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Six of the biggest tech firms call on Congress to reform NSA mass surveillance

By Agence France-Presse
Friday, November 1, 2013 13:15 EDT
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A computer workstation bears the National Security Agency (NSA) logo inside the Threat Operations Center inside the Washington suburb of Fort Meade (AFP)
 
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Six of the biggest US technology firms are urging Congress to rein in the National Security Agency by providing more transparency about surveillance and improve privacy protection.

In a letter to a Senate committee, the tech giants applauded the introduction of the USA Freedom Act aimed at ending bulk collection of phone records and improve privacy protection in the Foreign Intelligence Surveillance Court.

“Recent disclosures regarding surveillance activity raise important concerns both in the United States and abroad,” said the letter signed by Google, Apple, Microsoft, Facebook, Yahoo and AOL.

The companies, which have failed to win efforts to disclose details of their cooperation with US surveillance programs, said more transparency would “help to counter erroneous reports that we permit intelligence agencies ‘direct access’ to our companies’ servers or that we are participants in a bulk Internet records collection program.”

“Transparency is a critical first step to an informed public debate, but it is clear that more needs to be done. Our companies believe that government surveillance practices should also be reformed to include substantial enhancements to privacy protections and appropriate oversight and accountability mechanisms for those programs.”

The letter dated Thursday and addressed to the Senate Judiciary Committee came days after a news report said the NSA has tapped into key communications links from Yahoo and Google data centers around the world.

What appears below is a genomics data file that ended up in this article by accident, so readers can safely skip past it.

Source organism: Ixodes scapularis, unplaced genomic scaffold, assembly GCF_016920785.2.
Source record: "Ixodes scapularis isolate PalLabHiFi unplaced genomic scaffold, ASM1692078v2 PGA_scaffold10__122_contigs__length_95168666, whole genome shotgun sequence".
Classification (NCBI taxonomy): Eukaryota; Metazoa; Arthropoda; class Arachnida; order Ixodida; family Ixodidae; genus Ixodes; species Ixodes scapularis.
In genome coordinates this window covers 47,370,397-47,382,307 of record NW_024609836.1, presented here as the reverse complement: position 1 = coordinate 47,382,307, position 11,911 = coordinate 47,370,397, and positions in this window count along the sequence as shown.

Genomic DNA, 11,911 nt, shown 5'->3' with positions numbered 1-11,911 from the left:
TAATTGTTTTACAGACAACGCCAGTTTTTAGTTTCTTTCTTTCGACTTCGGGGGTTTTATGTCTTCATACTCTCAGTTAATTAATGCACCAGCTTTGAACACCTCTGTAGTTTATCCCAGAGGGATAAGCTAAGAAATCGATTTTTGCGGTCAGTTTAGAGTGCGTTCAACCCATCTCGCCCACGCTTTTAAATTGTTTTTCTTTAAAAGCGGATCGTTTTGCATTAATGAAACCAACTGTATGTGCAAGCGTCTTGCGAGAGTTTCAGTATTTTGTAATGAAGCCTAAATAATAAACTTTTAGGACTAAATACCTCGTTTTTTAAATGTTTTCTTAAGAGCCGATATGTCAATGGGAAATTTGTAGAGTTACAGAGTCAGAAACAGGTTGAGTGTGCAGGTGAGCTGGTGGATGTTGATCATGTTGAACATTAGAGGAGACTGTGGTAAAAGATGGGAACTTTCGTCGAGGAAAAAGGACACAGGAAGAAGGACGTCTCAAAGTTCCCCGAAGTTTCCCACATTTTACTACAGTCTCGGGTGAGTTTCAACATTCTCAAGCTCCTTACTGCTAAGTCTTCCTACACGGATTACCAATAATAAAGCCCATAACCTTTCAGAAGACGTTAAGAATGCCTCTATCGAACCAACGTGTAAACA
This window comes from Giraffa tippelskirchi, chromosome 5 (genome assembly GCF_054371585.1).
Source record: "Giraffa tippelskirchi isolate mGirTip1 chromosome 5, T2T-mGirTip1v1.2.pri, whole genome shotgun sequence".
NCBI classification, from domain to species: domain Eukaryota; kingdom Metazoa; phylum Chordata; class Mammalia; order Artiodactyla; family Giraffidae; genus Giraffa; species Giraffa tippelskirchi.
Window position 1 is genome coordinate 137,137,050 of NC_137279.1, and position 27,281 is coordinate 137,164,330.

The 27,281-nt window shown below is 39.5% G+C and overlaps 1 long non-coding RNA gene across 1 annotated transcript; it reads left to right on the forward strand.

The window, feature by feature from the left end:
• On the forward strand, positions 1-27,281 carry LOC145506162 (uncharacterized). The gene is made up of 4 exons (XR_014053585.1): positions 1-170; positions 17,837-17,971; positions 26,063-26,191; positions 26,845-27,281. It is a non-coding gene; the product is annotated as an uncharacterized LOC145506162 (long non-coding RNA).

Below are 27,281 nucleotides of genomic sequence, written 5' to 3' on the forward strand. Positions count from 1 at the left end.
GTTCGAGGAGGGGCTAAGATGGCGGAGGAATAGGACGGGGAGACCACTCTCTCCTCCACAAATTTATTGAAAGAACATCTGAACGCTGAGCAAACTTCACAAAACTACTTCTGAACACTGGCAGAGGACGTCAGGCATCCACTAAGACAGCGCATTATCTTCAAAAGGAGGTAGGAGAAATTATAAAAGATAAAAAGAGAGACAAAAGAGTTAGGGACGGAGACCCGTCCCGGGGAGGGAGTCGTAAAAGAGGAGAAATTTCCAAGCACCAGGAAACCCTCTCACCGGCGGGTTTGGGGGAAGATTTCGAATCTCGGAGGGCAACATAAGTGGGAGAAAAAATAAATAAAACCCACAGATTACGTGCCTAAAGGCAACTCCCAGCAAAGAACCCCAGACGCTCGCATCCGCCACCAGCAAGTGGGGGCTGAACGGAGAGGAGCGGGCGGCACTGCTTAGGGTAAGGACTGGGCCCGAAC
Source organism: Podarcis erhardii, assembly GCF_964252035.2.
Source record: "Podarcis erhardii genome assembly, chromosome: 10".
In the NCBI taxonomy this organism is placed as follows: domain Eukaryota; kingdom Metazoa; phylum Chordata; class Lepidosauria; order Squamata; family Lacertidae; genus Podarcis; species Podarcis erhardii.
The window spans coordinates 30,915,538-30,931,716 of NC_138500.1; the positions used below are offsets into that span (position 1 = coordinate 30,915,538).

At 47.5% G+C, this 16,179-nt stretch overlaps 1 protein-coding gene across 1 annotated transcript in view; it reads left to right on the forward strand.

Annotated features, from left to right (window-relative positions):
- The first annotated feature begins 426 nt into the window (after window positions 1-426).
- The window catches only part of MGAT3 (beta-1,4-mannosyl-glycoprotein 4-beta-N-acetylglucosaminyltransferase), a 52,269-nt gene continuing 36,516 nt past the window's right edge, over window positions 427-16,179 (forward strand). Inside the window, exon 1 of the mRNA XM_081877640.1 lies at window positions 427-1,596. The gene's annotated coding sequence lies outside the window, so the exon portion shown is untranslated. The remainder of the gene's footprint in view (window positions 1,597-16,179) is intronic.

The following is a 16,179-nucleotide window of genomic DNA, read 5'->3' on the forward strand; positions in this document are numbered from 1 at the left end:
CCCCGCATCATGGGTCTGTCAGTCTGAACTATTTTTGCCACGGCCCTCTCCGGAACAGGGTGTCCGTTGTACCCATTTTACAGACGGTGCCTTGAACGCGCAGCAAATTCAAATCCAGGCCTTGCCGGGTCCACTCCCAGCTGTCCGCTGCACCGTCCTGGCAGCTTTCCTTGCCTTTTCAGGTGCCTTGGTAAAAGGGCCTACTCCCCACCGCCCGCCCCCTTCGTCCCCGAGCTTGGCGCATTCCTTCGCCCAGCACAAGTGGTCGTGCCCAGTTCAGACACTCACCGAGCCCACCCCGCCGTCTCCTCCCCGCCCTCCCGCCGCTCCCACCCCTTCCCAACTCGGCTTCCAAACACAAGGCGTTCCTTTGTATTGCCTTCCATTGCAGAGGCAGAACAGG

The Washington Post, citing documents obtained from former NSA contractor Edward Snowden and interviews with officials, said the program can collect data at will from hundreds of millions of user accounts, including from Americans.

The report said the program dubbed MUSCULAR, operated jointly with NSA’s British counterpart GCHQ, indicated that the agencies can intercept data flows from the fiber-optic cables used by the US Internet giants.

The NSA disputes key details of the report.

The bill proposed by Senator Patrick Leahy and Representatives James Sensenbrenner and John Conyers, with other co-sponsors, has been lauded by other digital rights activists.

The Center for Democracy and Technology said this week the bill “would restore balance to intelligence surveillance authority by raising the standard for collection of information” under current law.

Agence France-Presse
Agence France-Presse
AFP journalists cover wars, conflicts, politics, science, health, the environment, technology, fashion, entertainment, the offbeat, sports and a whole lot more in text, photographs, video, graphics and online.
 
 
 
 
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